Years ago, when Storyville, the famous red light district of New Orleans was closing down, Mayor Martin Behrman said this about prostitution: “You can make it illegal, but you can’t make it unpopular.” Whores with hearts of gold, noble courtesans, and clever “dance-hall hostesses” have been strutting their stuff on stage to the delight of generations of audiences.
For their first full-length production and to close out their ambitious first season, Rainbow Theatre Project has chosen as sweet a play about the harsh life of aging hookers as there ever was. Back in 1981, her Pulitzer Prize years ahead of her, Paula Vogel introduced a group of women in “the life” facing their twilight of their years.
The ladies of The Oldest Profession are proud of their work ethic, care about their customers, and have formed a strong family bond over nearly half a century. All the recognizable types are present: the practical and wise madam, the woman-child, the sassy woman of color, and the elegant Southern belle. The fourth member of their stable, a hard-as-nails gal who sees the wisdom of changing with the times, tries to push the others to step up their game. “Old vessels leak,” she tells her stable-mates. Mae, their leader, longs for the days when there was honor in the trade. “This is America – where any girl can start in an alley and become a madam.”
Times have changed in the fifty years since Mae moved her girls from New Orleans to Manhattan, and so have their fortunes. Their regulars are older than the girls and they are no spring chickens. Aching bones, digestive issues, and impotent clients are the norm.
On the verge of Ronald Reagan’s election, the stable begins to shrink. But how the ladies face the grim reaper is anything but grim. Vogel’s depiction of death is one part-Beckett, one part-Bob Fosse, with a dash of Thornton Wilder. When a working girl passes on, their ticket into the afterlife is a raunchy song from the backrooms of Storyville and their heaven is a sight to see, thanks to Vogel’s imaginative conceit, the scenic design by Greg Stevens and the cast who bring it home with style and verve.
Director Elizabeth Pringle allows the simplicity of the play and its metaphysical atmosphere to intermingle, drawing a fine line from the cold, cruel world to the paradise waiting for them beyond the grave. Assisting in the separation is the fine work by Maureen Codelka as the resident honky-tonk piano player, who serves as accompanist for the ladies’ occasional musical cabaret interludes and narrator throughout the play.
The cast is uniformly excellent in portraying the delicious individuality of each character. Emily Morrison is their madam, Mae, who manages her girls with a steady hand and motherly touch. “I am a business woman with the soul of a whore,” she declares. Morrison is also convincing when Mae begins to get confused and the other girls realize her mind is going – a heartbreaking scene. Tricia McCauley is Ursula, the more direct, less motherly madam and Mae’s main foil. McCauley allows Ursula to wear her bitterness and Reagan-influenced business sense like a badge of honor.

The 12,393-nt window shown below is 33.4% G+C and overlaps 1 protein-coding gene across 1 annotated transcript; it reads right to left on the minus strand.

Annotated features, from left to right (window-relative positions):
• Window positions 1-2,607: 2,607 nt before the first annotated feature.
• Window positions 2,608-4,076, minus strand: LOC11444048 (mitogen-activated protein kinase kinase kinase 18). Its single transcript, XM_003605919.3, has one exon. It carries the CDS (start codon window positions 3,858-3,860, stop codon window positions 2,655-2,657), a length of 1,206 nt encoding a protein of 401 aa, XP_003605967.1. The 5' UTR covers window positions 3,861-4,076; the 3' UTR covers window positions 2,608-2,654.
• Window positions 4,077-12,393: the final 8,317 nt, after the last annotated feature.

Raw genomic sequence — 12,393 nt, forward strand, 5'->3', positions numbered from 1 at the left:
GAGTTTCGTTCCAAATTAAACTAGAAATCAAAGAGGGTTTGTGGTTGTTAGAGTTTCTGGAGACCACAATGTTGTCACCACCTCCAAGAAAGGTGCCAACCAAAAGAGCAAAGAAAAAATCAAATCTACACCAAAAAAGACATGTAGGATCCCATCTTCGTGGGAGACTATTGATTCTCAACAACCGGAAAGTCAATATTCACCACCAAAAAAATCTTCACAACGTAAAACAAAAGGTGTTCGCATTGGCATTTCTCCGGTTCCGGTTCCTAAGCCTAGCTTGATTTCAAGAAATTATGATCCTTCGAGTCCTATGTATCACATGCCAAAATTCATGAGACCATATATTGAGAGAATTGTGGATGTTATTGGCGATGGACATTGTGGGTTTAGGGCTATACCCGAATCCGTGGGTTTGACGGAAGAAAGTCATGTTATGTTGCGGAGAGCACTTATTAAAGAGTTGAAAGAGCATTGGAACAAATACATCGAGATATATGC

THE OLDEST PROFESSION
June 4 – 21
Rainbow Theatre at
Mead Theatre Lab in Flashpoint Gallery
916 G St NW
1 hour, 35 minutes, no intermission
Thursdays thru Sundays
Edna (Desiré DuBose), a cross between Bessie Smith and Miss Kitty, has the stamina to handle a roomful of johns but needs an hour to digest her food. The belle of the ball, so to speak, is Lillian, played with panache by Diana Haberstick. With her high class Southern drawl, and a twinkle in her eye, she mixes charm-school airs with a saucy flair. “We should get Social Security for all the social service we have provided.” While discussing a younger working girl honing in on their territory, Lillian dubs the rival a “declassé twat.”
Child-like and big-hearted, Vera (Charlotte Akin) is really the soul of the stable. Vera is the most-endearing, as well as the most heart-breaking member of the old team. Akin conveys Vera’s joie de vivre with wide-eyed innocence, even as time ravages the stable and takes away her extended family, one by one. When Akin describes every nuance of a meal Vera has savored or how she feels in the arms of a cherished customer, Vera becomes an open book.
The oldest profession, as seen in The Oldest Profession, may be romanticized but it makes for an endearing, gritty and witty play. A notable choice and highly commendable season closer for Rainbow Theatre Project.
The Oldest Profession by Paula Vogel . Directed by Elizabeth Pringle. Featuring Charlotte Akin, Desiré Dubose, Diana Haberstick, Tricia McCauley, and Emily Morrison . Music Director: Maureen “Reenie” Codelka . Lighting Designer and Stage Manager: Angelo Merenda . Props: Junette Pinkney . Set and Costume Designer: Greg Stevens . Sound Design: Ian Van Zandt . Choreographer: Alison Waldman . Technical Director: Matty Griffiths . Produced by Rainbow Theatre Project . Reviewed by Jeffrey Walker.